Ch.14 - Mendelian GeneticsWorksheetSee all chapters
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Ch.1 - Introduction to Biology
Ch.2 - Chemistry
Ch.3 - Water
Ch.4 - Carbon
Ch.5 - Biological Molecules
Ch.6 - Cells
Ch.7 - The Membrane
Ch.8 - Energy and Metabolism
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Ch.10 - Photosynthesis
Ch.11 - Cell Signaling
Ch.12 - Cell Division
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Ch.14 - Mendelian Genetics
Ch.15 - Chromosomal Theory of Inheritance
Ch.16 - DNA Synthesis
Ch.17 - Gene Expression
Ch.18 - Regulation of Expression
Ch.19 - Viruses
Ch.20 - Biotechnology
Ch.21 - Genomics
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Ch.51 - Animal Behavior
Ch.52 - Population Ecology
Ch.53 - Community Ecology
Ch.54 - Ecosystems
Ch.55 - Conservation Biology

Solution: John and Sue are expecting a child, but are concerned about a rare autosomal recessive disease that is present in both of their families. In the pedigree below, John is represented as individual III-1

Problem

John and Sue are expecting a child, but are concerned about a rare autosomal recessive disease that is present in both of their families. In the pedigree below, John is represented as individual III-11 and Sue is represented as individual III-12. John's sister, III-10, and Sue's brother, III-13, both do not show evidence of the disease, but John's paternal grandmother and Sue's maternal grandfather both had the disease.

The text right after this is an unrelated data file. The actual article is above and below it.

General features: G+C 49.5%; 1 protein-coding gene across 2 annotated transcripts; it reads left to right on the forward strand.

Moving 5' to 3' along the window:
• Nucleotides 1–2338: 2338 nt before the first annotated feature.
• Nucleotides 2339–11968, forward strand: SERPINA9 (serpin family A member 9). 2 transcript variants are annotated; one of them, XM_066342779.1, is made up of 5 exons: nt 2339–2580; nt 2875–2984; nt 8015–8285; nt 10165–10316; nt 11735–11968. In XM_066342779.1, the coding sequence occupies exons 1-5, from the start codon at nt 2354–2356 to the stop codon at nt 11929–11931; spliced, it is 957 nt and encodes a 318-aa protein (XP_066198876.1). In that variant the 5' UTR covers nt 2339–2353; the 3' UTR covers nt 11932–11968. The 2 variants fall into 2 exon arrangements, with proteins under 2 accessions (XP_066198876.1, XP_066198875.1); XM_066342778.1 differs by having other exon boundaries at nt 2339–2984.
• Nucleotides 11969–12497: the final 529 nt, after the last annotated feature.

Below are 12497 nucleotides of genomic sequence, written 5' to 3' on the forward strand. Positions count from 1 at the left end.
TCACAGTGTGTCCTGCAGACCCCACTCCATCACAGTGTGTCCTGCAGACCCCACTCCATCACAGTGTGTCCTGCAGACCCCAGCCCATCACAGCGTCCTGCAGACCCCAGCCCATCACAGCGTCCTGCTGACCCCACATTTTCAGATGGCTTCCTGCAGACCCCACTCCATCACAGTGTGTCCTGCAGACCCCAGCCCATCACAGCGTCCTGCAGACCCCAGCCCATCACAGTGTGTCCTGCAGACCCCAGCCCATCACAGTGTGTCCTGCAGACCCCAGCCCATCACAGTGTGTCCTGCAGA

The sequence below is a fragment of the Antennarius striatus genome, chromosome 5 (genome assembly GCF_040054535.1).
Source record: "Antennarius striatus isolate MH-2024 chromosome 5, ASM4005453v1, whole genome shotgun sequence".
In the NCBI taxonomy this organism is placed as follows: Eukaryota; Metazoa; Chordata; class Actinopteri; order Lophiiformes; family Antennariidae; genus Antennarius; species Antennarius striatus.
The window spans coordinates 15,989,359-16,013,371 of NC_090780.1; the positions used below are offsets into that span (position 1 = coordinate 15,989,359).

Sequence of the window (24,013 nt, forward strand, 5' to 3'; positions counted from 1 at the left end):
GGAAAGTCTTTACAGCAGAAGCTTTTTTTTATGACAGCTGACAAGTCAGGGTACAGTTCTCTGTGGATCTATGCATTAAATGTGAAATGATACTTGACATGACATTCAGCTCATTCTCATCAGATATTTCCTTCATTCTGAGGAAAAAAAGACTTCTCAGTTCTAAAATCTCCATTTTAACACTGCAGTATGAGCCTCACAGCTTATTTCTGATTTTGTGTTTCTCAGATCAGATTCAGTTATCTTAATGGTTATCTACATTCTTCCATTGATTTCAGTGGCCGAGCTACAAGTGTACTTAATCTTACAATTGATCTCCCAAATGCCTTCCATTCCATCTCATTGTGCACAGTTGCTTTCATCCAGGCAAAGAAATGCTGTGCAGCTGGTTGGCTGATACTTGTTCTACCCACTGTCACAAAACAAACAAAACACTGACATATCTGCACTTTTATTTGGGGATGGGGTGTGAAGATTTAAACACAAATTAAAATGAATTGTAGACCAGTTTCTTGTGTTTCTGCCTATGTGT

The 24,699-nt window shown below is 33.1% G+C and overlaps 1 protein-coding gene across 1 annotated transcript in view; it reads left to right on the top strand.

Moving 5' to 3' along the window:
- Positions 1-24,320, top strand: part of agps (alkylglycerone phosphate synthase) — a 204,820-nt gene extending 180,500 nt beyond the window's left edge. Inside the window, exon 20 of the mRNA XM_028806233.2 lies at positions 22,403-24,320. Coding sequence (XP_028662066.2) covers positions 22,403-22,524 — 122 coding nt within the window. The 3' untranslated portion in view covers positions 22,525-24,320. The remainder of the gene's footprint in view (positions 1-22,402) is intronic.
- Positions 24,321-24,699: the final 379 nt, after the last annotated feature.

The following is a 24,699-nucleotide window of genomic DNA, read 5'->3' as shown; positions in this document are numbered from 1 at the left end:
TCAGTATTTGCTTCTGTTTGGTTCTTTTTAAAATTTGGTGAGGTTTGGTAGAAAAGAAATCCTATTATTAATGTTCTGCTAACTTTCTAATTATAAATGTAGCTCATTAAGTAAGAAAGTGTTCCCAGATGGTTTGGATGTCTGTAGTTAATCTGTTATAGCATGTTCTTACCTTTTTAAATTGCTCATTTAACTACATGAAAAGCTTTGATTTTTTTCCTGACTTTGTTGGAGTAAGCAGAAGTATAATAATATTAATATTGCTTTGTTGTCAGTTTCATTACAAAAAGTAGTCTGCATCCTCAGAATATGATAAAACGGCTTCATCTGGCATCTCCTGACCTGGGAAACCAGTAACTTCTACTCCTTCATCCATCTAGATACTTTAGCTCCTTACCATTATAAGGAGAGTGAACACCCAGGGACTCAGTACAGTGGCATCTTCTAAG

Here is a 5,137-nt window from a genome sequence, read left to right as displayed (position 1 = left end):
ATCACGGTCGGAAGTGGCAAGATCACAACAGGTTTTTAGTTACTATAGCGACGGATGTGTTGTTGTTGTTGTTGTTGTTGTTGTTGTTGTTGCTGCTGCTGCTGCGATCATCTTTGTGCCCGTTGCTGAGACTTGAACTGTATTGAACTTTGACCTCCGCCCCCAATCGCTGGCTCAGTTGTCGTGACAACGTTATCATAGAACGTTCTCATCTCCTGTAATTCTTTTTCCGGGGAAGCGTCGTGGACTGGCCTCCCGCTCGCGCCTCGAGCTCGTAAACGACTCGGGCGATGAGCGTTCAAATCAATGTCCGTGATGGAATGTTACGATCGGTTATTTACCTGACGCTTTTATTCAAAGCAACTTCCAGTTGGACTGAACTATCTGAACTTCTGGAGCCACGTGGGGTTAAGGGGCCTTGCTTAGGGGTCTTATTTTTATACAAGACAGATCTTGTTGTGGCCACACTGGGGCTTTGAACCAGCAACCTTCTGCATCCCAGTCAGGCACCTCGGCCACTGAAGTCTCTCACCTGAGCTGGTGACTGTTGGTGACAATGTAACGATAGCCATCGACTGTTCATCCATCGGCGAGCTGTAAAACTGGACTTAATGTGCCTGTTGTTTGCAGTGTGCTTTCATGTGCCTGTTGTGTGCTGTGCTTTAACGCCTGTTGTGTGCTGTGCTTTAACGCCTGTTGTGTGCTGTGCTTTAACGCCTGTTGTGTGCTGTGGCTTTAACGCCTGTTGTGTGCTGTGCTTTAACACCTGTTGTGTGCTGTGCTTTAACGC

What is the probability that John is a carrier?

What is the probability that both John and Sue are carriers?

Solution

Before the computation of the probability of the genotypes of John and Sue, the pedigree should be completed first as much as possible. It should be noted that John's father and Sue's mother are both carriers of the disease as they are definite recipients of the recessive allele from their affected parents. Additionally, John's first sister (III-1) is also known to have been affected. And since this disease is autosomal recessive, at least both parents should be carriers for it to be expressed in their children. The pedigree can be seen below.

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